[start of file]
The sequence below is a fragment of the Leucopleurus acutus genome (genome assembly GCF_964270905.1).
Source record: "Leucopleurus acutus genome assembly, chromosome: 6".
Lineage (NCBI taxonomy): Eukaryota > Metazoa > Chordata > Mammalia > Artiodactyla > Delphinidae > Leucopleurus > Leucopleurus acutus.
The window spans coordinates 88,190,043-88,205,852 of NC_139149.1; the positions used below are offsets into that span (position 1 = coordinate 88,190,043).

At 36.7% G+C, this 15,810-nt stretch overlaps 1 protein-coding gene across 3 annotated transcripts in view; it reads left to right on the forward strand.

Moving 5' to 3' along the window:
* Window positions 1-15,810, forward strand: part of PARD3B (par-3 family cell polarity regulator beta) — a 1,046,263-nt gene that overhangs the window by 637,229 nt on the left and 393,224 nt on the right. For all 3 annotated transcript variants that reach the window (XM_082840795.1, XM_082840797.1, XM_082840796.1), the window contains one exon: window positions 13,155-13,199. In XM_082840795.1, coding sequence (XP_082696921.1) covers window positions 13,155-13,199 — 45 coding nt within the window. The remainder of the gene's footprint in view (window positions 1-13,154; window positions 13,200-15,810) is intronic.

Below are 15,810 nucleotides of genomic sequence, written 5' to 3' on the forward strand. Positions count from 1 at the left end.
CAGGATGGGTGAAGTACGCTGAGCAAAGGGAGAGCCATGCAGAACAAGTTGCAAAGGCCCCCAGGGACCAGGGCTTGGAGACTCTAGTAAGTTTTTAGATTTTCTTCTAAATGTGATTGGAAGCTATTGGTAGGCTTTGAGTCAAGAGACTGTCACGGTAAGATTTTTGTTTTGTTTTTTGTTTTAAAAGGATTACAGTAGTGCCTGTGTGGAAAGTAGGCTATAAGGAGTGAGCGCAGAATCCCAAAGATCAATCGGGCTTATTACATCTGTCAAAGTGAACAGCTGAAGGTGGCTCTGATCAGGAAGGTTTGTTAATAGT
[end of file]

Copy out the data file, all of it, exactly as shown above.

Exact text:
The sequence below is a fragment of the Leucopleurus acutus genome (genome assembly GCF_964270905.1).
Source record: "Leucopleurus acutus genome assembly, chromosome: 6".
Lineage (NCBI taxonomy): Eukaryota > Metazoa > Chordata > Mammalia > Artiodactyla > Delphinidae > Leucopleurus > Leucopleurus acutus.
The window spans coordinates 88,190,043-88,205,852 of NC_139149.1; the positions used below are offsets into that span (position 1 = coordinate 88,190,043).

At 36.7% G+C, this 15,810-nt stretch overlaps 1 protein-coding gene across 3 annotated transcripts in view; it reads left to right on the forward strand.

Moving 5' to 3' along the window:
* Window positions 1-15,810, forward strand: part of PARD3B (par-3 family cell polarity regulator beta) — a 1,046,263-nt gene that overhangs the window by 637,229 nt on the left and 393,224 nt on the right. For all 3 annotated transcript variants that reach the window (XM_082840795.1, XM_082840797.1, XM_082840796.1), the window contains one exon: window positions 13,155-13,199. In XM_082840795.1, coding sequence (XP_082696921.1) covers window positions 13,155-13,199 — 45 coding nt within the window. The remainder of the gene's footprint in view (window positions 1-13,154; window positions 13,200-15,810) is intronic.

Below are 15,810 nucleotides of genomic sequence, written 5' to 3' on the forward strand. Positions count from 1 at the left end.
CAGGATGGGTGAAGTACGCTGAGCAAAGGGAGAGCCATGCAGAACAAGTTGCAAAGGCCCCCAGGGACCAGGGCTTGGAGACTCTAGTAAGTTTTTAGATTTTCTTCTAAATGTGATTGGAAGCTATTGGTAGGCTTTGAGTCAAGAGACTGTCACGGTAAGATTTTTGTTTTGTTTTTTGTTTTAAAAGGATTACAGTAGTGCCTGTGTGGAAAGTAGGCTATAAGGAGTGAGCGCAGAATCCCAAAGATCAATCGGGCTTATTACATCTGTCAAAGTGAACAGCTGAAGGTGGCTCTGATCAGGAAGGTTTGTTAATAGT